6. 2 points
    Hello Felix, every item you create in Seeq is scoped to the current workbook by default. If you add another worksheet to the workbook you may find the signal under the "Recently Accessed" section in the Data Tab: If not present under "Recently Accessed" you can also search for it as you do with other items. You can pin the item for better acceessibility by clicking on the the "Pin" icon next to it. Anonther section "Pinned" is added to the Data Tab containing all pinned items: However, you have to add the signal to the Display Pane if you want it to be displayed. In case you want the item to be availabe in other workbooks as well, you can change the scope of the item to make it availabe globally. Be carefull: This action cannot be undone! Hope this helps. Regards, Thorsten
  7. 2 points
    You want to duplicate the workbook (the entire workbench analysis) not the worksheet (A page in the workbook). Duplicating the workbook will allow you to change the formulas.
  8. 1 point
    When I have created valueless metrics in the past, I have taken advantage of the number format setting in the item properties tab. You can do this with the following steps. 1. Remove the units from the signal you want to use as the basis for your metric. See screenshot below for details. 2. Fill out the metric as you normally would with the desired thresholds. See example below. 3. After creating the metric go into the item properties of that metric by clicking on the “I” icon in the details pane. Once in the items properties tab for the metric click override number format and set the number format to “ “. (note there is a space between the quotes) See screenshot below for details.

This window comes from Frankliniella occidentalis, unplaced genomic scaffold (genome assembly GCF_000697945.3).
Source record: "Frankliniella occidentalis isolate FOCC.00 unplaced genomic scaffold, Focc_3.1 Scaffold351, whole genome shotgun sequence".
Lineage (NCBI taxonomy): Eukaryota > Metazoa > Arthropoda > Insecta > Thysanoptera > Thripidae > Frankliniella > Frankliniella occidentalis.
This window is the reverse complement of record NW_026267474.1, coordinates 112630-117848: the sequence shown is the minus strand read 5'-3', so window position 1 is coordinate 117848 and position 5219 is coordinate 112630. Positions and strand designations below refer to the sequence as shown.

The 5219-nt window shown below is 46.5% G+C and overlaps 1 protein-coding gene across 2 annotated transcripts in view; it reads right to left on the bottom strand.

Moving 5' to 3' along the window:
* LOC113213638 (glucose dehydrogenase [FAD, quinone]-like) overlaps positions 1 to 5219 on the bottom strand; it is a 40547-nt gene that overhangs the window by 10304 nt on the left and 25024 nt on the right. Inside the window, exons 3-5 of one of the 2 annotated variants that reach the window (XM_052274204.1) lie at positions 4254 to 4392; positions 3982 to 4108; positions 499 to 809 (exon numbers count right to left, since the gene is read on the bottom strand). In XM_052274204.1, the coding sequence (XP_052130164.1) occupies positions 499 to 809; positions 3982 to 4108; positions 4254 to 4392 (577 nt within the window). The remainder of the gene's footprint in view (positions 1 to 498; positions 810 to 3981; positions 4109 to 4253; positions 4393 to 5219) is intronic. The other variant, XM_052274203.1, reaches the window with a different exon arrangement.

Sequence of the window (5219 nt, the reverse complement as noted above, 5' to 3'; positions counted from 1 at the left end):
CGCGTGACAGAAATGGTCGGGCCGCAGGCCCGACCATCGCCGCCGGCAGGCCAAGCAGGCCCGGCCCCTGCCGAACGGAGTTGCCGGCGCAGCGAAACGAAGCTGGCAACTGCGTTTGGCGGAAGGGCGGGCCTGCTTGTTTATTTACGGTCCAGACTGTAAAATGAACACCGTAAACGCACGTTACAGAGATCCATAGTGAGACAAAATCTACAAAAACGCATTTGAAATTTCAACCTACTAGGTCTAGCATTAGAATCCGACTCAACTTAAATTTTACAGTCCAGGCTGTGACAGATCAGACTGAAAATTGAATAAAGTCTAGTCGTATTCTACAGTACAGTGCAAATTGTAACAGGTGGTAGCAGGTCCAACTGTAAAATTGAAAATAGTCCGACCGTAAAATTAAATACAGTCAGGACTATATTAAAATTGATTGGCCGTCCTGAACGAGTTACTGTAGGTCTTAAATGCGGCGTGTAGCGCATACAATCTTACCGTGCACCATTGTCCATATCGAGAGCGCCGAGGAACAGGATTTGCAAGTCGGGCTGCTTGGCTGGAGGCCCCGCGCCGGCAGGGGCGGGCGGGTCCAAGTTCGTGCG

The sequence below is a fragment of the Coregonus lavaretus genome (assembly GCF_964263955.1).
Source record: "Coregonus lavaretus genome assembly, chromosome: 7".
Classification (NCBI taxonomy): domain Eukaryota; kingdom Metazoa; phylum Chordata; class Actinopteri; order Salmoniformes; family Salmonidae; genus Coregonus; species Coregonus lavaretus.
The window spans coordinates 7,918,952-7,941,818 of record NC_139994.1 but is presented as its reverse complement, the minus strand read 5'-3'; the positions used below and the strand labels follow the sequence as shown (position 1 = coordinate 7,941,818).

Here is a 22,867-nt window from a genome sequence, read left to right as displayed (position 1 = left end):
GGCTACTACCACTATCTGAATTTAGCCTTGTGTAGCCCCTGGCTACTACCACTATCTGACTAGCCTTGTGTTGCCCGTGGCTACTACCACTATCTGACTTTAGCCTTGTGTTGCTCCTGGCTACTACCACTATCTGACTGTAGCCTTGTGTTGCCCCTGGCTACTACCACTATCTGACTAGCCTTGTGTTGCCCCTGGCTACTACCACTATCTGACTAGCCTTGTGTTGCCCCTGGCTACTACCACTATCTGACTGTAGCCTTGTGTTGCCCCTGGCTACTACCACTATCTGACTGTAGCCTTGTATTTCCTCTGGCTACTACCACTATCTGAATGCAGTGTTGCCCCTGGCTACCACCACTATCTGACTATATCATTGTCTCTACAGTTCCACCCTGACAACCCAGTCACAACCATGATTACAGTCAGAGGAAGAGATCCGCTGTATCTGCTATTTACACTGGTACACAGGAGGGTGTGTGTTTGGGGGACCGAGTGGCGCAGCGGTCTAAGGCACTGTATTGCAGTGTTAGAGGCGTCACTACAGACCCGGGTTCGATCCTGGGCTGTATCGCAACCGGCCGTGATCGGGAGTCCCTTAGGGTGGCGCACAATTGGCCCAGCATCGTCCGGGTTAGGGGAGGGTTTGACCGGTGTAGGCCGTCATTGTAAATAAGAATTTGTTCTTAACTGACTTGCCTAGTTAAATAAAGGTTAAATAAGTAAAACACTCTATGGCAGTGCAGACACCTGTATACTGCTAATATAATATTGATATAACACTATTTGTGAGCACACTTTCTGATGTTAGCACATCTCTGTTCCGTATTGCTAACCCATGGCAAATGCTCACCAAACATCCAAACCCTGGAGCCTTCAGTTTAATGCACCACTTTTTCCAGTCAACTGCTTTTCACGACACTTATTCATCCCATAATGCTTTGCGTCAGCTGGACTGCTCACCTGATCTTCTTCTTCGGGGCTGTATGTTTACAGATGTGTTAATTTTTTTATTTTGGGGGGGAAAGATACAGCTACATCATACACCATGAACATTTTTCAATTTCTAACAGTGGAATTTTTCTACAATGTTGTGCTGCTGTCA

9. 1 point